JF: It was my idea. Obviously I’m really close to Kevin. I’ve had personal experience with my house being raided by the FBI after we did a protest I guess that was two years ago, so I have a close personal experience with this freedom of speech thing and the animal terrorist act. So when this happened to Kevin last year I was obviously very involved and I tried to help with whatever I could do, with legal fees and websites and writing letters and trying to do what I could at the time. It was so disheartening and so upsetting and obviously the first thing I could think of to do was play a show because that’s what I do, so we tried putting the show together about four months ago and it kinda fell apart and then we booked it again down in Orange County and the show happened last weekend. I’ve heard Kevin talk at conventions, Kevin’s been to my house a number of times, we’ve been on the road together, he’s one of my good friends and one of the nicest guys I think I’ve ever met, and one of the most intelligent, eloquent human beings on the planet, a sweet, sweet guy and for him to be in prison for five years over posting addresses on a website, I still can’t believe it. I can’t believe he’s in prison, I really can’t believe it. So we did this show, and he’d written this letter from prison that I read at the show, and I wrote a song for him as well, the ‘Free Kevin Kjonaas’ that’s on the Goldfinger website. Everyone I’ve talked to about Kevin, no-one can believe it. It’s funny because a lot of my business friends that I told the story to, they’re like ‘But what did he really do? What really happened?’ They think I’m like hiding something. I’m like ‘no, he posted addresses on his website of people that worked or are associated with Huntingdon Life Sciences, that’s it’.
Things are definitely changing and I guess the real disheartening part of it is that it’s effective and it’s definitely affecting me. I have a two year old son now. I think the things that I was doing, just three/four years ago, just protesting, open rescues in Australia, talking about things that I’ve done, writing songs, what stuff was I doing three years ago that if I continue to do now, would land me in jail and have my son have a father in prison like Kevin? And that’s the thing that’s the most disheartening. I wish I could say that it didn’t affect me. It’s not like I’ve stopped doing anything, it’s not that I’m scared of speaking because that’s certainly not the case, but it’s in my psyche, it’s in the back of my mind. Like ‘is this Neiman Marcus protest possibly going to land me in jail for the weekend?’ Now with the animal terrorist act they say that if you’re stopping customers from purchasing items from a store then that’s against the law. So they can say ‘you guys are stopping a fur sale so we can arrest you’, that’s what the animal terrorist acts says now, it’s so scary. It’s so first amendment rights and it’s so freedom of speech but yet, we are still a small part of American society, our voices are loud but we’re going against the government now which is different to before when it was against fur salons or factory farms, now it’s a little different.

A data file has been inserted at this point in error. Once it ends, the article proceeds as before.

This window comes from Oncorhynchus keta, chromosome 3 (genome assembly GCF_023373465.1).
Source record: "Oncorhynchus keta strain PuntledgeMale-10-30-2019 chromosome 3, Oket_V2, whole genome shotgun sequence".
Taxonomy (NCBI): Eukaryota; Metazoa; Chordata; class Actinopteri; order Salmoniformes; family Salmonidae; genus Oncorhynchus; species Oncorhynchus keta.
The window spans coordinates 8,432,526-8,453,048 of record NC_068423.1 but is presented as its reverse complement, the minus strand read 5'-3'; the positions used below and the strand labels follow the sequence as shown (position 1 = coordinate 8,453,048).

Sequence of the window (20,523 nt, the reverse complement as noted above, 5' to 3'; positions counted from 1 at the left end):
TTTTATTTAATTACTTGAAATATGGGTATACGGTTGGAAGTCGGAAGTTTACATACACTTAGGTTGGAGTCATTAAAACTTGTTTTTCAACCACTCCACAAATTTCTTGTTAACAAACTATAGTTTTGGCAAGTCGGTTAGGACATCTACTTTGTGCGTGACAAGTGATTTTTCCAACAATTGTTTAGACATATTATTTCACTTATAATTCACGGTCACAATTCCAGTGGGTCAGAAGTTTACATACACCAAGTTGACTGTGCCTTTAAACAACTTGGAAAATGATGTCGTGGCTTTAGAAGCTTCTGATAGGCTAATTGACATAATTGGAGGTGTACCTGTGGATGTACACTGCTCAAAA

SBV: You appeared in Shannon Keith's 'Behind The Mask' DVD the other year. How did that come about and what did you hope it would achieve? Did it achieve what you wanted?
JF: I’ve known Shannon from all the home demonstrations that I’ve done. She’d always be at all these protests and we just became friends through protesting and I’d hear her talk at conventions, and we’ve become super-good friends, and she came to a couple of Goldfinger shows and did some tabling and she just asked me to be in the movie and I said of course. That’s the one thing. I say it’s in the back of my mind but I always say yes. I’ll say yes to anything that’s feasible. If I’m on the road, if I’m in Europe or Australia then there are some things that I can’t do, but I always say yes to the animals. She asked me to do this so of course. I didn’t know what the movie was going to be like. I think the movie is amazing, I think it’s so inspiring. She did such an amazing job and I’m so glad I’m a part of it. But at the time she said “hey, I’m doing this movie about the Animal Liberation Front’, do you want to be in it?” and of course.
SBV: You mentioned briefly your songs. Will there be any animal rights songs on the new Goldfinger album?
JF: Yes, absolutely. 'Kevin Kjonaas' is on the record for sure, and I wrote this song, ‘Get Up’, that’s sort of like real old school Goldfinger, first album ska, a lot of horns, a good, angry, anthemic animal rights songs. Every album we’ve had since I’ve been either vegetarian or vegan, there’s always a song. Last album we did ‘Behind The Mask’ with a little video about the ALF. There’ll definitely be stuff on this record as well.